Deloitte Touche Tohmatsu issued a report based on the survey of 650 executives about how companies address their sourcing activities in emerging countries: Innovation in emmerging markets – Managing product sourcing risks in emerging markets – 2008 Annual Study.
This is a very interesting report, that once more shows that sourcing quality products from places like China is possible if you undertake the right actions and adopt the appropriate approach.
The report says: “just over one-third of the developed-market executives surveyed felt that their companies had been very successful in sourcing from emerging markets, and these companies appeared to be more attuned to the risks involved. In general, successful companies do not minimize or try to avoid these risks, but rather learned to manage them successfully. Their board of directors and senior management are more involved in product safety and quality issues, and their company inspects supplier facilities more often. In short, they appear to be focused on working with emerging market suppliers over the long run and willing to invest in making those relationships work.”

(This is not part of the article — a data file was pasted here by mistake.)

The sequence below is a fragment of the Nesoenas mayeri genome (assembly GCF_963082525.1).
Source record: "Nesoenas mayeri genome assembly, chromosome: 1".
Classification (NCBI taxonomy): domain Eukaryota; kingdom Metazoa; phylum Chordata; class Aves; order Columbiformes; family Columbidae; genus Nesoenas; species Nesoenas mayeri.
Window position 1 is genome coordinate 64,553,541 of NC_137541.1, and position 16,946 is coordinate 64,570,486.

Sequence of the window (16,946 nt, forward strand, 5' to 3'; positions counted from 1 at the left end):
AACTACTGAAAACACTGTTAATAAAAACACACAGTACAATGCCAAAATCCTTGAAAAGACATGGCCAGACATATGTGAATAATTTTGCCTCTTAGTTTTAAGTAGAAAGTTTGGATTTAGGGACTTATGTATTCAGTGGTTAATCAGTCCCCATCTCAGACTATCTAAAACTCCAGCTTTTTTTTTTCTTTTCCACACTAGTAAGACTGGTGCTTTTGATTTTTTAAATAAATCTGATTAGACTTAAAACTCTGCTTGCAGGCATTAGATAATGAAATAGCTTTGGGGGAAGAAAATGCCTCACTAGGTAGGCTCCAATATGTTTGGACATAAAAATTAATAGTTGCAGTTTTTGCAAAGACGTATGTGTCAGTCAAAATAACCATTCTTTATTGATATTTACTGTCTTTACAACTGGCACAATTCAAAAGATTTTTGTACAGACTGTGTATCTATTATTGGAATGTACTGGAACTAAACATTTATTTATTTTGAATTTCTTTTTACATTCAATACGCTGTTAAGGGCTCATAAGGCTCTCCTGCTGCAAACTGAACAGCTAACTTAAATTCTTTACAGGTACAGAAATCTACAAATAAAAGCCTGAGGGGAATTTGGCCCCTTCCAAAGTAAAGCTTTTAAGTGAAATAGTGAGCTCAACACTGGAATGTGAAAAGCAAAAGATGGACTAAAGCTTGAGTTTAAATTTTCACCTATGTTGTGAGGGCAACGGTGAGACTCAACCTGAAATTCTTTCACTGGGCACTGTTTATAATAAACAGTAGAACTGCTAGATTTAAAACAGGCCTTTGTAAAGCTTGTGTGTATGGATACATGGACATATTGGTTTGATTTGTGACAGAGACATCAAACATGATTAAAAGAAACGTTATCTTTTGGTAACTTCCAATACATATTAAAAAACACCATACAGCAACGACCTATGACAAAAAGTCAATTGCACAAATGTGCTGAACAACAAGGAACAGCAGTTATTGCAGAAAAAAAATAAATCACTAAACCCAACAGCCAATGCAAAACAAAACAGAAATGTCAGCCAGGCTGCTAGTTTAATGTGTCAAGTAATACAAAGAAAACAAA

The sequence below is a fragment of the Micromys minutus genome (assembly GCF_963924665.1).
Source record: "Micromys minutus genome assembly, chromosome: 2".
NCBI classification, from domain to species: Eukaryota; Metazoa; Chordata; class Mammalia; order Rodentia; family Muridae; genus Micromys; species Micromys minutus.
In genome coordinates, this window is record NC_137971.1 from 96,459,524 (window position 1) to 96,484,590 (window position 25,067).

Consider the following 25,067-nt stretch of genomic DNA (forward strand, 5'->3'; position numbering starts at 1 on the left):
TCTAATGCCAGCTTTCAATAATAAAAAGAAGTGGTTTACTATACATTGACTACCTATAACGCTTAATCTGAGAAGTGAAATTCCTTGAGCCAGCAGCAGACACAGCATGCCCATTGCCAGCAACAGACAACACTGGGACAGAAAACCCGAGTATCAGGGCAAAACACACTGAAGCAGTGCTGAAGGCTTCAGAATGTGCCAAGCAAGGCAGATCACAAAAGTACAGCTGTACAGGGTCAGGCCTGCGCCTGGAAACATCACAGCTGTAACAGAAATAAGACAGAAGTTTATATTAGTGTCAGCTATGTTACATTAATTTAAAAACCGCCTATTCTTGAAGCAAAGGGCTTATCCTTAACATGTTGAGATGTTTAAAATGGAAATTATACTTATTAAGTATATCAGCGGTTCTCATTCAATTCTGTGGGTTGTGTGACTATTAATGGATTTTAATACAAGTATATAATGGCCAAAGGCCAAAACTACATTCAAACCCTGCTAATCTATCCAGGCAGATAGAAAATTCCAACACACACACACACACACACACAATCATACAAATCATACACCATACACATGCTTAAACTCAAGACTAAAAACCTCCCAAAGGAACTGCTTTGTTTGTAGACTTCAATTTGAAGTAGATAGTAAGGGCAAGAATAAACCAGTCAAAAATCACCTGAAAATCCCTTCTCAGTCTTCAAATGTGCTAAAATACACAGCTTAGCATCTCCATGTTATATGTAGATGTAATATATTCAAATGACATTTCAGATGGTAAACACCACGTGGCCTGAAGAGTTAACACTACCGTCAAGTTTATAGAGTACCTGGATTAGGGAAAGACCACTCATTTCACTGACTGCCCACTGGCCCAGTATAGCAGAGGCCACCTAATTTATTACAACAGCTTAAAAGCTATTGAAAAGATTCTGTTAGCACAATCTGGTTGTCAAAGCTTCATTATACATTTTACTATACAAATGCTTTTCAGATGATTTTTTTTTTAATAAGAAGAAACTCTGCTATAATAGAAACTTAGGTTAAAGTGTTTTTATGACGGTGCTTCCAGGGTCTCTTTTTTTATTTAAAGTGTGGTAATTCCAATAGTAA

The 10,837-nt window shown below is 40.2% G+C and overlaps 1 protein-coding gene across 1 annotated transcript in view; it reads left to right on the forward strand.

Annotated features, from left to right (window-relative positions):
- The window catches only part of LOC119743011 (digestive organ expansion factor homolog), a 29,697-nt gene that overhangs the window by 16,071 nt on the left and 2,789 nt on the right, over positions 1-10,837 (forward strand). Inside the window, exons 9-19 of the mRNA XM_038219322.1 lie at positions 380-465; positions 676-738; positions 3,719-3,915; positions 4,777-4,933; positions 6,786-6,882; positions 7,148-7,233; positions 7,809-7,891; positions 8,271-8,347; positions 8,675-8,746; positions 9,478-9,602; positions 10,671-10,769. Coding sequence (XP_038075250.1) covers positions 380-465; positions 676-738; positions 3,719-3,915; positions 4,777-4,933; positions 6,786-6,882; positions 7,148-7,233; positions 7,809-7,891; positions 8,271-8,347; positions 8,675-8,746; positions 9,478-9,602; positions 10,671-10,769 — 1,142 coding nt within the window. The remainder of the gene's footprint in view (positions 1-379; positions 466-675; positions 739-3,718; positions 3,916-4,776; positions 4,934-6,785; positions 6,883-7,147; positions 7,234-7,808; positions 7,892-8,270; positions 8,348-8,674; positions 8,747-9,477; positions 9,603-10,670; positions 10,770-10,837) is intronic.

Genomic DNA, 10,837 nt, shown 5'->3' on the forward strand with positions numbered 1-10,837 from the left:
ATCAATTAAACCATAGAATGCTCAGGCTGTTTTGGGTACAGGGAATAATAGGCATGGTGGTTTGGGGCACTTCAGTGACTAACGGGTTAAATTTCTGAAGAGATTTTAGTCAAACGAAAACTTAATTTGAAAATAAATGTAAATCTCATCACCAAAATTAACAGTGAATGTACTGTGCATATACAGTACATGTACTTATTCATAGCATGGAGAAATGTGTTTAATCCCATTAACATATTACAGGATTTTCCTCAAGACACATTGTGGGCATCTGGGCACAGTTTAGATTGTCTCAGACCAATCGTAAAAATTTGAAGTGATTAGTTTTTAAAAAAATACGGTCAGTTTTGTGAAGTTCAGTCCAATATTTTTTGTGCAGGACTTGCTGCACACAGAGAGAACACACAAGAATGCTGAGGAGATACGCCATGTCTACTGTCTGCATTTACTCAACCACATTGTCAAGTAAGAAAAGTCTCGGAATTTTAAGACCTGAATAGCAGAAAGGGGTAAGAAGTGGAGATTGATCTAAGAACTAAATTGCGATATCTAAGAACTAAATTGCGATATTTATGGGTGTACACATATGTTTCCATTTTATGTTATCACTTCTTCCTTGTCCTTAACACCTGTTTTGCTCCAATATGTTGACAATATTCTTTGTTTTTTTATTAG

An analysis of the best practices reported in the survey shows that the most successful companies are taking active steps in several areas:
- Rigorous vendor selection, sourcing more from emerging markets that have stricter standards;
- Produce more from company-owned facilities in these locations;
- Visit suppliers’ facilities more frequently;
- Willingly address managerial skills and working conditions during visits;
- Expect that testing levels will increase significantly;
- Detail contract requirements to call for more facility visits and for the approval of subcontractors;
- Understanding that these steps will make manufacturers are likely to incur higher operating costs.
But manufacturer have seen these development to build competitive advantages.The report also says “when choosing emerging market suppliers, successful manufacturers are going beyond the basics of quality, cost and reliability to place much more emphasis on the overall reputation of the supplier.” They will also consider other capabilities (s.a. product development capabilities) and an assessment of softer aspects of the supplier such as the worker conditions and labor practices.
There are many other interesting findings in this report and we will share them in the coming few days.